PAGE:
There are violent greens appearing in the world outside as the trees begin to dress for the season, and the willow vies with the chestnut tree.
April is, if we agree with T.S. Eliot, “the cruellest month”. There is something about Springtime that can seem to some folks like a series of little deaths, the wet resurrections of their pasts, something not untouched by eros.
Long under discussion with friends has been the difference between envy and jealousy. The subject came up again last week in conversation about comparisons of self with other.
Jealousy = fear that something you have will be taken away
Envy = fear that someone else has something you don’t
Both fear-based reactions are allied with the color green. One is green with envy. But one is also said to suffer from the green-eyed monster, which in Shakespeare’s Othello is arguably jealousy as well as envy.
So when a friend or stranger says, in response to some bit of good news of yours, “Oh, I’m so jealous!”—he or she likely really means that they are envious.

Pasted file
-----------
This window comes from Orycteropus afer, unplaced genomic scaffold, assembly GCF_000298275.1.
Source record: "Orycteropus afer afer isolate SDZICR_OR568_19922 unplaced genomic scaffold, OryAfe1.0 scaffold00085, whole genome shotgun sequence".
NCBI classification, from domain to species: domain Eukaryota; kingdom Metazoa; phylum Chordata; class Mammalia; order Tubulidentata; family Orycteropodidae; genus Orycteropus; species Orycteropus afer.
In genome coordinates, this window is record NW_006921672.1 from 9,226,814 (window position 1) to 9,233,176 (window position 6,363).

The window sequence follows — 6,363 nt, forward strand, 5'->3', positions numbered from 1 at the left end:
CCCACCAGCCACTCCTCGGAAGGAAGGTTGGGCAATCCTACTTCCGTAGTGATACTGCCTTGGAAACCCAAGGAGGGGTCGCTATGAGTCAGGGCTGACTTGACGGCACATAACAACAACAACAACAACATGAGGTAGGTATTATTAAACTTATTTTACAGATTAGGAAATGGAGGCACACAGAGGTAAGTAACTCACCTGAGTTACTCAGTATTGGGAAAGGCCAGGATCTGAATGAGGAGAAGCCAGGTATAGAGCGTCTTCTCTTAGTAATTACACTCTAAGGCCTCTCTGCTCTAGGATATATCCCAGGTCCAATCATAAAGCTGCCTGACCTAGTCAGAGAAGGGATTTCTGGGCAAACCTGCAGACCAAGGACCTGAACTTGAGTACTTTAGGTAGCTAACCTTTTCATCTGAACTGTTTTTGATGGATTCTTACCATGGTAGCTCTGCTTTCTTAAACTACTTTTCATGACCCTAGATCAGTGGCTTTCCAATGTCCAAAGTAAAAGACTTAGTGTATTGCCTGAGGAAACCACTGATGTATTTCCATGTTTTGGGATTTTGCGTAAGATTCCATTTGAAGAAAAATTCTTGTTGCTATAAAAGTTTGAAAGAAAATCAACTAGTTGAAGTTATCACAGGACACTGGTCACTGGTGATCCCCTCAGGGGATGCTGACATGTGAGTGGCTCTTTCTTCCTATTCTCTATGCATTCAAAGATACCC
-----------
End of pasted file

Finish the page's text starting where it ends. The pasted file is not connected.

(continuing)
The supreme pliable grace of the Willow may give her no cause for jealousy, but does she ever wish, with a pang of envy, that she could wear the thick green of the Cypress to keep away from the winter’s glare?
The color green is on my mind also as I study Chinese 5-Element Theory. A gentle introduction is Reichstein’s Wood Becomes Water: Chinese Medicine in Everyday Life.
There Wood, which is governed by emotions such as anger, is also allied with the color green. If you have a wood imbalance, you might hide away everything of the color green (I am naturally averse to its brighter shades, which is peculiar given my vocations. My twin sister is similar in this).
Different cultures, of course, imbue colors with different meanings. In the East, for example, green might be considered more an indication of harmony and of balance.
And I remember, long ago, trying to understand a line of the 7th century BC Greek poet Sappho, remember again and again grasping at what her green (χλωροτερᾱ) meant. The speaker in her poem number 31 tells us:
I am greener than grass
It just so happens to also be a famous poem about jealousy or envy.
Green might also be widely understood as the color of Nature. The color is again rapidly bursting into existence all around us, is both creation and—as bound up with the idea of prosperity—the possibility for destruction.